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Virgin Soul is the fictional memoir of Geniece> Hightower, an aspiring journalist undergoing a journey of self-discovery during the Black Power movement in 1960s San Francisco. Divided into four sections, each dedicated to a year of her university schooling, the novel follows Geniece’s transition from focused scholar to revolutionary panther. While researching a story for her college newspaper, she meets Allwood, a highly intellectual activist who pulls ... Read More
Authors Jennifer Keishin Armstrong and Heather Wood Rudúlph wanted to “dispel negative ideas about feminism” and give ladies “the tools to bring feminist ideals into their daily lives.” The result, part feminist primer and part self-help book, is certainly accessible: the chapters are loosely-organized riffs from a friendly and well-read perspective. The first half gets into ethical aspects of typical women’s magazine ... Read More
In ten clever and engaging short stories, Canadian author Zsuzsi Gartner explores trials of modern life imbued with the fantastical. Shortlisted for the 2011 Giller Prize, Better Living Through Plastic Explosives consists largely of characters that come from places of relative privilege. Gartner often skewers the ridiculousness of that privilege, but always manages to take her characters and their dissatisfactions seriously.  In “Investment Results May ... Read More
 Ever since her adolescence, Rosie Schaap, who writes the “Drink” column for The New York Times, has felt an attraction to bars. As a teenager, her obsession begins when she starts giving tarot card readings in exchange for beer in the bar car of the Metro North commuter train. When she attends college in a small town where the local bar is the only means of entertainment, drinking in bars becomes Schaap’s devoted hobby. She even abandons ... Read More
There some excellent reading to look forward to in 2014! Arrested Development's Judy Greer is writing a book. Now, you might be thinking "I know that name, and I know that face..." You may also know her from Two and a Half Men or 27 Dresses. Yeah, her, the funny one. The book, aptly titled I Don't Know What You Know Me From: Confessions of a Co-Star, will be a collections of essays telling stories from her childhood to her life as an actress. With essays such ... Read More
Born in Nigeria and raised in England, Noo Saro-Wiwa avoided visiting her native country after her father, a prominent political activist, was killed there for speaking out against government corruption. Years later, Saro-Wiwa, a travel writer, decided to return to Nigeria and explore her love-hate relationship with her homeland. Her journey both reinforces and calls into question her ethnic identity: a visit to her home village means that she is in the one place ... Read More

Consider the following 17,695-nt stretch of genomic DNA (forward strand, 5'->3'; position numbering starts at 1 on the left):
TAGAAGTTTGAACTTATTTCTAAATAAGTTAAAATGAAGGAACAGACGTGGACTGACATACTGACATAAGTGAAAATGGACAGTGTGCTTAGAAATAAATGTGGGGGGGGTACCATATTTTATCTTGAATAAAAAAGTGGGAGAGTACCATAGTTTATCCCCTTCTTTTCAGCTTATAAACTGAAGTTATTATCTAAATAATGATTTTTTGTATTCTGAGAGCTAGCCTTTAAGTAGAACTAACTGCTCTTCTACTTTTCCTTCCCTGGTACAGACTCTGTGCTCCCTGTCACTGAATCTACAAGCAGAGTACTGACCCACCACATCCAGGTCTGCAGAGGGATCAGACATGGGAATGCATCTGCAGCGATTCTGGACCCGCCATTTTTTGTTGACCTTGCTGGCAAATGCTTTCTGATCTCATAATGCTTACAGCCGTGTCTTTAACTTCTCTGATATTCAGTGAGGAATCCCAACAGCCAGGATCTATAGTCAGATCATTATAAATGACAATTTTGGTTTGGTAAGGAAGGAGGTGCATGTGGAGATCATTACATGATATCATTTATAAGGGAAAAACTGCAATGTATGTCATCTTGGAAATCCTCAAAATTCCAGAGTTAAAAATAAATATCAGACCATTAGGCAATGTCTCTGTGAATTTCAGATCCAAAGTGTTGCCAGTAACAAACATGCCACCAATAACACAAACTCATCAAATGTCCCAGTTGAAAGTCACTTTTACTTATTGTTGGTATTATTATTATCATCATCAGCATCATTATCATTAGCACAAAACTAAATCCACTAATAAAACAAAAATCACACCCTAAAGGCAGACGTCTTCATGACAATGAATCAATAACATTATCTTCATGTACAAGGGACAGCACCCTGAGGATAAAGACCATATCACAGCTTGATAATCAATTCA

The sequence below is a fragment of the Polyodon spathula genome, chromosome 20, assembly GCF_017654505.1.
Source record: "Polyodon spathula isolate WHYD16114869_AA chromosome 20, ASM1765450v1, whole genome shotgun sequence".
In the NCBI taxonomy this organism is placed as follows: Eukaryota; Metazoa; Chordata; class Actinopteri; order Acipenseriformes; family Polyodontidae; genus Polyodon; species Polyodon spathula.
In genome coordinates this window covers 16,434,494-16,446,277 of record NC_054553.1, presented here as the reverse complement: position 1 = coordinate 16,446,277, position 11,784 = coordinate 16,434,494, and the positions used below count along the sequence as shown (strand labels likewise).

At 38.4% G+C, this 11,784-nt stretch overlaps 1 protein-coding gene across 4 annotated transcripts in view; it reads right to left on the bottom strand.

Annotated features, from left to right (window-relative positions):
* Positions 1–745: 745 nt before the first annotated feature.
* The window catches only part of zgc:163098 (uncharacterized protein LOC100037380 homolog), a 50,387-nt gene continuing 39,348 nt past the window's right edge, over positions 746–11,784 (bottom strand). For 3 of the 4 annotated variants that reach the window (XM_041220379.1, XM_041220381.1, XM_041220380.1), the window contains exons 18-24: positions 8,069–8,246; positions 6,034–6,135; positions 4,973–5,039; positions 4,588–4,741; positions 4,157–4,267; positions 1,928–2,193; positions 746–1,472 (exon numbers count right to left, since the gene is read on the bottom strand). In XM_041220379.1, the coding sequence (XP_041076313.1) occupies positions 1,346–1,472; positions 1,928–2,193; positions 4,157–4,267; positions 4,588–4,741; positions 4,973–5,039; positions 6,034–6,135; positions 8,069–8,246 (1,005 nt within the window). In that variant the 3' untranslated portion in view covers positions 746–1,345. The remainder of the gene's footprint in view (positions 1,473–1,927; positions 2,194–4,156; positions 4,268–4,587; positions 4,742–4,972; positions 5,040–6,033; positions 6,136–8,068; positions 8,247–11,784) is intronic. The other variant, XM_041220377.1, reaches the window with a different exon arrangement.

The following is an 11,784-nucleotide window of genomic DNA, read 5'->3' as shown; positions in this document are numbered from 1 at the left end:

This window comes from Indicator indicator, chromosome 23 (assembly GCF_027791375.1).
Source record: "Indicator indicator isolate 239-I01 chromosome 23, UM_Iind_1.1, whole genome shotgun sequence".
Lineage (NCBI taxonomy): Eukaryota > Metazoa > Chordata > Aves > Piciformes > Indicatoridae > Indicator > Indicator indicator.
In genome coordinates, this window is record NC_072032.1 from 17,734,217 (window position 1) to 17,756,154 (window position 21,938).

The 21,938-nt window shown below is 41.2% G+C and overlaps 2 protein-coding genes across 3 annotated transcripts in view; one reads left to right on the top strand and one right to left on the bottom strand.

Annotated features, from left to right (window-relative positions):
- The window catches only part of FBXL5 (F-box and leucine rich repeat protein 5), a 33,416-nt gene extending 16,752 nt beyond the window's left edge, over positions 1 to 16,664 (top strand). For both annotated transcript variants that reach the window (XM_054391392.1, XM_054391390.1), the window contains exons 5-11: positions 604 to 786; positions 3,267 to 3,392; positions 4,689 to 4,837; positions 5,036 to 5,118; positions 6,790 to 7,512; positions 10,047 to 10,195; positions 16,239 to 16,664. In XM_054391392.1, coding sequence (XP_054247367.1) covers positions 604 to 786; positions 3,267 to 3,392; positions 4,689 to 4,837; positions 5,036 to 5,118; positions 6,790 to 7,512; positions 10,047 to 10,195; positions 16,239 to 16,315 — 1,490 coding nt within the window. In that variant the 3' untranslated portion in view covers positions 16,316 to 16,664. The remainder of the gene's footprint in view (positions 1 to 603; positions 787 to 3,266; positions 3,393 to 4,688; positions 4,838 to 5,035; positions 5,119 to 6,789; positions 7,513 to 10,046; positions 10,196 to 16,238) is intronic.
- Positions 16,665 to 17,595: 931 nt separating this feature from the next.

In 1980s Romania, Carmen Bugan’s father wrote anti-Communist propaganda, an illegal act that led to the family having to flee the country in 1989. But of course, as a kid, Bugan had no idea what was going on. It wasn’t until she started searching for answers as an adult that she learned of her father’s secret. This is the retelling of her discovery. Bugan uses short, concise sentences that pack in all the emotional details of her unusual ... Read More
News junkies and fans of Hanna Rosin will surely remember “The End of Men,” her 2010 Atlantic article about female success and how it relates to the simultaneous plummeting of male accomplishment. Her engrossing new book retains that provocative title and expounds on the facts she uncovered in her first go-round. Rosin focuses mostly on the shifting of familial responsibilities and career achievements between men and women by examining statistics and ... Read More
Have you ever thought about writing a novel? Well, you can, and will, write one in a month. Seriously. November is National Novel Writing Month, and NaNoWriMo will help you crank out a 50,000-word novel by the last day. Register on their website and get set up with a bunch of awesome and helpful resources, including email pep talks from successful writers, forums to chat (or whine) with other NaNoWriMo participants, and compare your word count (if you're into that ... Read More
 "This animal is quite harmless if not touched!" --"Muzzle or no muzzle, jabber she will!" A picture's worth a thousand words, and the illustrations on postcards say a lot about the time that they were created. For example, it's easy to see from the women wearing muzzles postcards (did I just type "women wearing muzzles"?!) above that whatever time period they came about in, it was an important one for women's rights. And no, these postcards ... Read More
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